By: Ameni Naffeti.
In July, a group of European politicians, including European Commission President Ursula von der Leyen, Italian Prime Minister Giorgia Meloni, and Dutch Prime Minister Mark Rutte, secured a new agreement with Tunisian President Kais Saied.
The agreement was not limited to the EU’s relationship with Tunisia; rather, it could serve as a model for similar agreements with other countries in which the EU intended to combine cooperation on migration with economic engagement. However, this did not last long.
This week, the Tunisian government announced that it would not accept an instalment of funds from the EU, including direct budget support and assistance for migration management, because it deemed it to be an inadequate implementation of both the letter and the spirit of the July agreement.
Relations between the EU and Tunisia have been tumultuous for the past few weeks. There is still some confusion on the EU side as to what exactly Tunisia’s government is objecting to.
In September, following a heated debate in the European Parliament regarding Tunisia, Tunisia denied entrance to a delegation of European parliamentarians. The visit of a European Commission delegation was postponed last week.
Even though the future of this relationship is uncertain, the tragic errors and misunderstandings of the past few months have already provided a valuable lesson for EU policy. The Tunisia case is not a model for other agreements; rather, it serves as a reminder that a deal on paper without a more genuine, broader agreement will soon fall apart.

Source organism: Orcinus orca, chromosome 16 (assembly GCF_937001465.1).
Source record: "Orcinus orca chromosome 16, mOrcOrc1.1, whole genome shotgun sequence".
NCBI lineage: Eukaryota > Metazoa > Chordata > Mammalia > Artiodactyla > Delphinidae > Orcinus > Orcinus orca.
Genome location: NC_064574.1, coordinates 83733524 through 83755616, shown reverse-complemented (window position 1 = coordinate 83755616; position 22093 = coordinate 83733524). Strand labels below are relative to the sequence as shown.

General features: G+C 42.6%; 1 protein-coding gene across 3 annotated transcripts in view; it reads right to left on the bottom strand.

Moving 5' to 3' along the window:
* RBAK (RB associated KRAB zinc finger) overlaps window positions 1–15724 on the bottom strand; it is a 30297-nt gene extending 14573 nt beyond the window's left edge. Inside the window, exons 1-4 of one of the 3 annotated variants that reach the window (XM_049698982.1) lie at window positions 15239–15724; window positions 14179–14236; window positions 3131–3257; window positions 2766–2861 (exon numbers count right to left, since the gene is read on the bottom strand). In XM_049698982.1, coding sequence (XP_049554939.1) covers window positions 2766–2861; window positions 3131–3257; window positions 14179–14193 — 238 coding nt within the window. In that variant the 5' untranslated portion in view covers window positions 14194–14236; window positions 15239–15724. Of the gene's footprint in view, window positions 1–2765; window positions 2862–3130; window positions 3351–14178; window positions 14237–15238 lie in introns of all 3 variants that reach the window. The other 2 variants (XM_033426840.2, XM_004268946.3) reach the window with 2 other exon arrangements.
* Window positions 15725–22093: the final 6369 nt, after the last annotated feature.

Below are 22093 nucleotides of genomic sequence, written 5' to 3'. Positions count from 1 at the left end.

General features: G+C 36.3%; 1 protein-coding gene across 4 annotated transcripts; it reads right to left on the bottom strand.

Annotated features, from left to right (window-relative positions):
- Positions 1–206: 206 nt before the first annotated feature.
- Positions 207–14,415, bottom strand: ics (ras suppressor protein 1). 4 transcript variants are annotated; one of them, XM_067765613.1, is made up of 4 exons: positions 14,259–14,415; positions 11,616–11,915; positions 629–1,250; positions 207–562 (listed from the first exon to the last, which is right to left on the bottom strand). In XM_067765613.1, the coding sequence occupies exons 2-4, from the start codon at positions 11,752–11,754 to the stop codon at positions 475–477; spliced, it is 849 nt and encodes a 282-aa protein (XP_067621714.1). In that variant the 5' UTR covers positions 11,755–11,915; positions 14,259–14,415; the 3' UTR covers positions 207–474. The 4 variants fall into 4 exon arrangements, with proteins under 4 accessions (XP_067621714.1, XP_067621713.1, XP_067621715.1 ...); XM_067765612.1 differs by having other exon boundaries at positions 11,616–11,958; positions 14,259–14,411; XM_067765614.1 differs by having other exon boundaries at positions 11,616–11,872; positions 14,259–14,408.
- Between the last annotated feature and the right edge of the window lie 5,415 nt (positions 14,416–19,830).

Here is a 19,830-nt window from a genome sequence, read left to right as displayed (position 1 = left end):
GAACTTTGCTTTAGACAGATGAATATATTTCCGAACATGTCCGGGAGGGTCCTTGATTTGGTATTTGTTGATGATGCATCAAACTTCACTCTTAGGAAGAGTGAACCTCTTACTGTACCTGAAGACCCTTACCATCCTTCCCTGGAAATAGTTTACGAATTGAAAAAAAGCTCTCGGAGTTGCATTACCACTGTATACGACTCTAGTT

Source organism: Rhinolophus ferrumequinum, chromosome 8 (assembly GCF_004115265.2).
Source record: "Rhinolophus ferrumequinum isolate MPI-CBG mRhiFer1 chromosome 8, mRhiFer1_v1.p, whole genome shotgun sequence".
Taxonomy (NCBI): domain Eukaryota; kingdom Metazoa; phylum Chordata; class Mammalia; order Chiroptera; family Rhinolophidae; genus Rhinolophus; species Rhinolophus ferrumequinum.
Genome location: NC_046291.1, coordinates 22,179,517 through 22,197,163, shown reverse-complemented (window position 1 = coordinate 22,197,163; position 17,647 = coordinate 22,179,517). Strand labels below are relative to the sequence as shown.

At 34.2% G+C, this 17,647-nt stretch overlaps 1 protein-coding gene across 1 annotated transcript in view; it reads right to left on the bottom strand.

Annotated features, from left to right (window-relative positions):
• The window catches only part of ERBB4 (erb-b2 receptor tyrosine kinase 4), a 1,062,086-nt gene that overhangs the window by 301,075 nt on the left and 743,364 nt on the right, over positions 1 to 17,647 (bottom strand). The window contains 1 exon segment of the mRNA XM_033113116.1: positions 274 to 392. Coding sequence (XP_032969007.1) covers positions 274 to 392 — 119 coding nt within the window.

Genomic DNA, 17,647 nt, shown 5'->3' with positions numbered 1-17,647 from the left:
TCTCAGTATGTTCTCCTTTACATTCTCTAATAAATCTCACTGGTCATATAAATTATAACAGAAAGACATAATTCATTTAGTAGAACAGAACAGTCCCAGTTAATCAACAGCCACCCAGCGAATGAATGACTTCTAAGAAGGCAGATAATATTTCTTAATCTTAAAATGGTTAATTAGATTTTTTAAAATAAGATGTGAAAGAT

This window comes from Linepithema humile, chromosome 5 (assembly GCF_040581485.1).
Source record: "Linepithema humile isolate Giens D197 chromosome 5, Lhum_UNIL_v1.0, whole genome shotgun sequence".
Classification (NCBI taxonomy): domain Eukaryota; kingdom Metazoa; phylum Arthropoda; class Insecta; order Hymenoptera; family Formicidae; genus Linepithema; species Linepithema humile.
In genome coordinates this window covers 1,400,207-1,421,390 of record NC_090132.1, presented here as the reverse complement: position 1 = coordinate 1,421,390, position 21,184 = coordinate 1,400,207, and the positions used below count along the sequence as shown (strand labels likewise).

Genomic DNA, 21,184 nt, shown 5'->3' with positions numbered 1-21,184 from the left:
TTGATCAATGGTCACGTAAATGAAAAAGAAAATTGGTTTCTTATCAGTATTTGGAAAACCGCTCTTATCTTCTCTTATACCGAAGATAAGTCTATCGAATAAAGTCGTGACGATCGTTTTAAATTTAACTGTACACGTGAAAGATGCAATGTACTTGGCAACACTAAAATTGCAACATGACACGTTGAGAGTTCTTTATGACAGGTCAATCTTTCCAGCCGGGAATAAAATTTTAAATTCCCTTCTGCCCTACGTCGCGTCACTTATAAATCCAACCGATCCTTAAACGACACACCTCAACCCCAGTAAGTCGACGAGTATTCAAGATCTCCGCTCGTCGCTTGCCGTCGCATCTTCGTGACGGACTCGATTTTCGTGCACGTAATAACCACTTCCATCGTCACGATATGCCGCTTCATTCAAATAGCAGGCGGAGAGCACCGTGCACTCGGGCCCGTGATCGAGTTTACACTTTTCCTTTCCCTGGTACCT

Fundamentally, the problems with the EU-Tunisia agreement stem from a persistent dearth of agreement and a shared objective on multiple levels. The EU itself is the first level.
The Tunisia agreement was a product of the European Commission, influenced by the perspectives of member states. Meloni, the right-wing Italian prime minister, played a pivotal role in securing the agreement and establishing it as a model for future agreements. However, the EU has not reached a consensus on this matter.
In the weeks following the agreement, the European Parliament and diplomats from a wide variety of countries, including Germany, expressed explicit dissatisfaction with both the agreement itself and its role as a model for expansion. Some of this frustration was procedural; the commission’s decision to move forward with the agreement without adequate consultation may have violated EU rules.
Other opposition is more normative, pertaining to the grave violations of human rights against migrants in Tunisia over the past few months, the country’s rapid descent into authoritarian rule, and the escalation of political prisoners. Numerous European policymakers have expressed doubts about the viability of a deeper partnership on migration in light of these issues.
The EU Ombudsman has recently asked the European Commission to explain how the treaty will ensure that human rights are respected, and has given the Commission until December to respond. Without an internal consensus on this matter, the EU may not be a reliable party to this agreement.
The second disagreement between the EU and the Tunisian government undermines the EU-Tunisia agreement. While the July visit produced photo opportunities and a text that pointed to a variety of prospective areas for collaboration, it did not give the impression that Tunisian and European policymakers had a truly shared vision regarding economic cooperation and migration governance. That is because none exist.